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Institute of Medicine Honors University of Maryland School of Medicine Professor of Psychiatry & Pharmacology with International Prize in Mental Health

Thursday, December 19, 2013

William T. Carpenter, M.D.
 William T. Carpenter, M.D.
 

William T. Carpenter, M.D., Professor of Psychiatry and Pharmacology at the University of Maryland School of Medicine, has been awarded the Institute of Medicine’s 2013 Rhoda and Bernard Sarnat International Prize in Mental Health for achievements in broadening the understanding of schizophrenia, as well as for his research on ethics and informed consent in studying schizophrenia. The Rhoda and Bernard Sarnat Prize was presented to Dr. Carpenter at the Institute of Medicine’s (IOM) annual meeting in Washington, DC, during which Dr. Carpenter received the award’s medal and $20,000.

 

The IOM’s Rhoda and Bernard Sarnat International Prize in Mental Health has been presented annually since its inception in 1992 out of a commitment by Rhoda and Bernard Sarnat to improve the science base and delivery of mental health services. This international award recognizes individuals, groups, or organizations for outstanding achievement in improving mental health based on selection criteria that reflect the ideals of Rhoda and Bernard Sarnat.

 

Dr. Carpenter was honored for his research into schizophrenia that has helped uncover its symptoms, courses, and causes and shaped the prevention and treatment of the illness. In the 1970s, he challenged the understanding of schizophrenia, which focused on “positive” symptoms such as hallucinations and delusions, and shifted the disease paradigm to emphasize “negative” symptoms, such as inexpressive faces, monotone speech, and impaired social behavior.  This work spurred an initiative at the National Institute of Mental Health (NIMH) that urged more focus on negative symptoms and cognitive deficits for therapeutic intervention.  The domains for the disease that are specified in Section 3 of the 2013 Diagnostic and Statistical Manual of Mental Disorders are based on this paradigm shift and on domains Dr. Carpenter previously identified.

 

Regarding his work, Dr. Carpenter stated "it is necessary to view schizophrenia as a clinical syndrome rather than a single disease entity.  The implication for clinical care and for research is respect for individual differences and a focus on domains of pathology within the syndrome."

 

As the former director of the Maryland Psychiatric Research Center (MPRC), Dr. Carpenter helped to make the center a world leader in its field. An internationally renowned expert in the field of schizophrenia research and other forms of psychosis, Dr. Carpenter has led a long and distinguished career as a senior scientist and scholar conducting pioneering research. He is also responsible for transforming the MPRC into one of the nation’s leading clinical research centers for cutting edge research and clinical care for schizophrenia and other psychiatric disorders. 

 

Dr. Carpenter has served on many distinguished committees and advisory panels. He is Editor-in-Chief of the Schizophrenia Bulletin. He also serves on a number of editorial boards including the Archives of General Psychiatry. He was President of the American College of Neuropsychopharmacology in 2007. He also is Chair of the Psychosis Work Group of the Diagnostic and Statistical Manual (DSM-5) Task Force. Dr. Carpenter has published more than 400 clinical and scientific articles, book chapters and books.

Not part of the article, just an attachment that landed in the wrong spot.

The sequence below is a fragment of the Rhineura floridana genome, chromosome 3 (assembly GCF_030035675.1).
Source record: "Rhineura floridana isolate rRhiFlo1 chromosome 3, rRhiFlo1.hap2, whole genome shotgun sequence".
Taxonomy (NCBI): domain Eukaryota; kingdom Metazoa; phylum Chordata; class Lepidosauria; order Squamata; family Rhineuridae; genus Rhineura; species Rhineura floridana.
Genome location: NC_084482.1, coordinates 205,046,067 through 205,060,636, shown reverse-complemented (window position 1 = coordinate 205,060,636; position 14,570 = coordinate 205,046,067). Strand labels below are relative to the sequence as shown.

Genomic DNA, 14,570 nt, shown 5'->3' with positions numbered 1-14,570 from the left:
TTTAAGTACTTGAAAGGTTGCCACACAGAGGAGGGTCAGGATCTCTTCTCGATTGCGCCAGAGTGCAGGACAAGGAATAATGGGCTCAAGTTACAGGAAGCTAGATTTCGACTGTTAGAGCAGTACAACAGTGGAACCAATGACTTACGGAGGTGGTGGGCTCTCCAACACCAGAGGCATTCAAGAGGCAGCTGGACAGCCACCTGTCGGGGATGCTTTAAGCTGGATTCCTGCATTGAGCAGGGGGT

Dr. Carpenter earned his bachelor’s degree from Wofford College and his medical degree from Wake Forest University School of Medicine. Dr. Carpenter continued his training as a medical intern at North Carolina Baptist Hospital from 1962 to 1963. He completed further post-graduate training in psychiatry at the University of Rochester Medical Center and Strong Memorial Hospital in 1966. He continued his studies at the Washington Psychoanalytic Institute from 1967 to 1975. His early career spanned schizophrenia research leadership roles at the National Institute of Mental Health, the World Health Organization, Albert Einstein College of Medicine and New York State Psychiatric Institute. In 1977, he joined the University of Maryland School of Medicine as Professor of Psychiatry and Director of the MPRC. He served as Vice Chairman for Research in the Department of Psychiatry at the University of Maryland School of Medicine from 1986 to 1993. In 1987, he also became a Professor of Pharmacology in the School of Medicine.

 

“We are honored to have one of the University of Maryland School of Medicine’s outstanding professors recognized by the Institute of Medicine,” says E. Albert. Reece, M.D., Ph.D., M.B.A., Vice President for Medical Affairs at the University of Maryland and John Z. and Akiko K. Bowers Distinguished Professor and Dean of the School of Medicine. “Through Dr. Carpenter’s pursuit of both knowledge about and a deeper understanding of schizophrenia, the field of psychiatry has benefited significantly from his research and he has helped alter the national standards amongst his colleagues in treating this illness. Dr. Carpenter has been a wonderful asset to the School of Medicine, and I am delighted to see him recognized for this distinguished award.” 

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